On Saturday at his unveiling as the Republican vice presidential candidate, Congressman Paul Ryan had to do what the man heading up the ticket has seemed so reluctant to do: talk up Mitt Romney’s résumé. Ryan perfunctorily checked off the highlights—Bain, Salt Lake City Olympics, governorship of Massachusetts—but he didn’t dwell long on his new boss’ life story. It was novel enough to have Romney’s résumé make it into the pitch at all.
Indeed, while we have two interesting, highly accomplished men running for president this year, you’d barely know that from following their campaigns. Both seem loath to talk about the one thing that most job applicants are expected to address when interviewed: themselves, and what they’ve learned from past experiences.
It’s hard to think of any other presidential candidate who’s had as complicated a relationship with his own biography as Mitt Romney. His campaign appears to have concluded that vast swaths of his life story are radioactive: his missionary service in France; his leadership at his Mormon church in Boston; his work at Bain Capital; his healthcare reform that inspired “Obamacare” (Ryan certainly left out Romney’s signature accomplishment as governor); his family’s own Olympian, the dressage horse Rafalka; his Mexican cousins; his Harvard years (not one, but two degrees!), and, of course, the fact that Romney was governor of Massachusetts. You too would appear oddly robotic if you had to go to job interviews determined to avoid discussing so many entries on your résumé. Romney’s go-to safe harbors include his work turning around the Salt Lake City Winter Olympics, the height of Michigan trees, and patriotic hymns. (Unfortunately, Mitt’s dad, former Michigan governor George Romney, stopped being a safe topic once everyone started talking about how many of his tax returns he released when he ran for president.)
What makes Romney’s reluctance to talk about his life experiences all the more striking is that he’s the challenger, not the incumbent. Presumably, we know the other guy, so the burden is on Romney to introduce himself and gain our confidence. And yet, two out of three major recent Romney campaign speeches—addresses before the VFW and NAACP conventions, plus a typical stump speech—failed to make a single autobiographical reference (other than a mention of impressions gathered from campaigning). The only person Mitt Romney was eager to “reflect” upon was Barack Obama.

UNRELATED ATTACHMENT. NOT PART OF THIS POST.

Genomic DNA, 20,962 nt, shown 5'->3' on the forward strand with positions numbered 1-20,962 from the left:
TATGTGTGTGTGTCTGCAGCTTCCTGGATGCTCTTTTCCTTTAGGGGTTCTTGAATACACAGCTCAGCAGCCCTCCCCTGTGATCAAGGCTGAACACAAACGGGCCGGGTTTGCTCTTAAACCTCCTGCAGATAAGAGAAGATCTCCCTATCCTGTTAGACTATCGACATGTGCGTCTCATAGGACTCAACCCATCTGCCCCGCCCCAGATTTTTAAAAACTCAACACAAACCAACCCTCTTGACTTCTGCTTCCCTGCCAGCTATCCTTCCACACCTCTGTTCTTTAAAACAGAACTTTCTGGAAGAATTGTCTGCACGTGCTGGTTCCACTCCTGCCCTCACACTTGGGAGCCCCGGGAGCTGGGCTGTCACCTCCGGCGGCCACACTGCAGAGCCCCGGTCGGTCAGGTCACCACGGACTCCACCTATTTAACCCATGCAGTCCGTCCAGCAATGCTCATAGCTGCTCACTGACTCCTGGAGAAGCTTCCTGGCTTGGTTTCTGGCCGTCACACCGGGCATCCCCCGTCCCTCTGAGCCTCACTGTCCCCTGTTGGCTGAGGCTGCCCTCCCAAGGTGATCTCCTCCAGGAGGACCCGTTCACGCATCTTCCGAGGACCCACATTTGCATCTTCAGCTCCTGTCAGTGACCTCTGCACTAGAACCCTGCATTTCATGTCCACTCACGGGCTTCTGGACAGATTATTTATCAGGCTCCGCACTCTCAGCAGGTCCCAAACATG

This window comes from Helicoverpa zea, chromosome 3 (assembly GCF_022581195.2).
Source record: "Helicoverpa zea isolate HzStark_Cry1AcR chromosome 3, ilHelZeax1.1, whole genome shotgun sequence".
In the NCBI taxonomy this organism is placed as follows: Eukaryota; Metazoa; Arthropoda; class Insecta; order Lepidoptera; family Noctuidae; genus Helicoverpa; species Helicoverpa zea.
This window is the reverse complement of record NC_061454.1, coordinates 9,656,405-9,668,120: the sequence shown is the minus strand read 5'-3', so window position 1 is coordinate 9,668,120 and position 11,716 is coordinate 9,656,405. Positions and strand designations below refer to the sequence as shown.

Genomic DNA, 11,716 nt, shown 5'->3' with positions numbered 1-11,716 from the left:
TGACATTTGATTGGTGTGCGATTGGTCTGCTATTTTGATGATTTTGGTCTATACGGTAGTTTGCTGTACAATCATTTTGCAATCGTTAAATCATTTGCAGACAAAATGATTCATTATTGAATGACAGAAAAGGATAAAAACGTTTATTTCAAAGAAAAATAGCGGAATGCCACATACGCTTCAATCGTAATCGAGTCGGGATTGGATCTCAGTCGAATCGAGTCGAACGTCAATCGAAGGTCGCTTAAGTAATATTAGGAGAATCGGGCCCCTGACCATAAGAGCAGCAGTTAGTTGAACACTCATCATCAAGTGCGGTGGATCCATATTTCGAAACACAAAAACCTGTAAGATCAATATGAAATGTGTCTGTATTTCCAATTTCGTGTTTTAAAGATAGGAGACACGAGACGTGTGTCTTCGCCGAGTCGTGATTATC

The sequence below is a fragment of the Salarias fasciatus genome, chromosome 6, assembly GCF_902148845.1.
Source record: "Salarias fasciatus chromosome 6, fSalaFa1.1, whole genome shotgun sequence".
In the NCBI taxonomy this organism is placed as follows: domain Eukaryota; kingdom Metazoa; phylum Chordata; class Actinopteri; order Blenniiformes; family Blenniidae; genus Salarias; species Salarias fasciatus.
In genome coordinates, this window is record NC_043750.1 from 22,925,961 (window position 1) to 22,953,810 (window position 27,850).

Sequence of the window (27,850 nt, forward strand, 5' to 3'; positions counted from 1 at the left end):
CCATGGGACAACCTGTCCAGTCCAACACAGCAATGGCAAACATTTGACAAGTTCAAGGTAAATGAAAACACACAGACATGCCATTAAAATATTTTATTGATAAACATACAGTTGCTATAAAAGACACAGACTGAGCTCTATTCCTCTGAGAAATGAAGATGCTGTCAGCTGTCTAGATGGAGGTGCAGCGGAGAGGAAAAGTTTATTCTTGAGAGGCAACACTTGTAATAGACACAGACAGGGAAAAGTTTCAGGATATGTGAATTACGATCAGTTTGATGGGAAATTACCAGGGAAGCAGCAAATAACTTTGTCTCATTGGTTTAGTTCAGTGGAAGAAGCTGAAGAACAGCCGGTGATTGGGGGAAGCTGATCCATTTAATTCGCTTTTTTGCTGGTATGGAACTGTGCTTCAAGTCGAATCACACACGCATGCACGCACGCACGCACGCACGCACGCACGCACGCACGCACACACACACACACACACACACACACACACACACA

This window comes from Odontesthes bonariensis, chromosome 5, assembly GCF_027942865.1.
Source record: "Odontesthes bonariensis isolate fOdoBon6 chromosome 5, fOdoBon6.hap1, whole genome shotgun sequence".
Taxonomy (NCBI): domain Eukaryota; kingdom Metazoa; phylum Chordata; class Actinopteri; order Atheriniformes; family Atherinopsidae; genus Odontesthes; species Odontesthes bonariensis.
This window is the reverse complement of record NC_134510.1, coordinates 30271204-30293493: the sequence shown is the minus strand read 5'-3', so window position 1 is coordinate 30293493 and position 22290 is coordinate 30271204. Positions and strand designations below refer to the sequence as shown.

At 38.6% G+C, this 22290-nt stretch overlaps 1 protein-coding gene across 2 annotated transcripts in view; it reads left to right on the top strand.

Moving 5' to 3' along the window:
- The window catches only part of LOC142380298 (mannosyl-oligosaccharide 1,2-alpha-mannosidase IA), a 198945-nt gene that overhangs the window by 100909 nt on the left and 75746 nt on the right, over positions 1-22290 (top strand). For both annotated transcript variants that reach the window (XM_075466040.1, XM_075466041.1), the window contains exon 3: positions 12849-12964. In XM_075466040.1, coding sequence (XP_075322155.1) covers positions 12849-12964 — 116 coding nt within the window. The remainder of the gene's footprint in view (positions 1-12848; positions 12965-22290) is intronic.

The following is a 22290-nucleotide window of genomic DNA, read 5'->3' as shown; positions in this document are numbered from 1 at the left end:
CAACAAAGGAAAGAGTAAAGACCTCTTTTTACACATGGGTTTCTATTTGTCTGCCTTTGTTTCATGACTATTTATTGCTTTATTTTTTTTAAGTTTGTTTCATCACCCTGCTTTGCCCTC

The exception to this rule was the NAACP gathering, a hostile audience before which Romney, surprisingly, let his guard down and was more genuinely himself. He spoke at length about his tenure as Massachusetts governor and about his father’s example. He was reflective and, well, more interesting than he usually comes across. It would be a public service for him to do more of this. Imagine what it would be like to hear Romney talk about his experiences trying to sell Mormonism to the French.
To be fair, President Obama also has a complicated relationship with his past. He never mentions his Nobel Peace Prize, and we certainly don’t hear much about what it was like being the editor-in-chief of the Harvard Law Review or about his years of community organizing in Chicago. Other topics best left unmentioned include his childhood years in Indonesia, his Kenyan father, his church back in Chicago, and his experience teaching constitutional law. For a while he appeared reluctant even to boast about his healthcare reform, although the Supreme Court’s decision forced the issue and now he once again seems to own it. Last week, he embraced the supposedly derogatory term “Obamacare”—engagingly saying, “Yes, I do care.”
The decline of personal narrative and reflection makes our politics even worse, turning our presidential candidates into ideological automata engineered to serve as conduits for their parties’ agenda and vitriolic attacks against the opposition.
We have always expected some coyness from our politicians, but today we’ve reached a new level. It’s understandable that Obama doesn’t want to go around bragging about being editor of the Harvard Law Review, but it is a sad sign of the times that not even his surrogates would consider it politically desirable to point out that the president may be, you know, brilliant.
One reason both presidential candidates seem like blank biographic slates is that this is the first race in modern times between two candidates with no military experience, a traditional building block of presidential hagiography. (That and impoverished, log-cabinesque backgrounds.) American politics doesn’t yet have a familiar script for leaders who weren’t in the military. “Candidate Smith flew forty combat missions over the Pacific” has more of a ring to it than “Fresh out of college, Candidate Smith enrolled in Harvard Law School,” no matter how soaring the music.
There has been a lot of hand-wringing this election cycle about the fixation with supposed gaffes—taking a candidate’s reflections out of context to pummel and caricature him with millions of dollars worth of advertising. Romney supposedly loves firing people and doesn’t care about poor people; and Obama supposedly denigrates those who worked hard to build a business. The clear lesson for aspiring politicians is not to say anything remotely unscripted.
But self-censorship of verbal remarks is a longstanding trend. What’s new, and just as troubling, is this self-censorship around the candidates’ own life. The emerging political maxim isn’t only that you should avoid saying anything interesting. It’s also that you should avoid being interesting.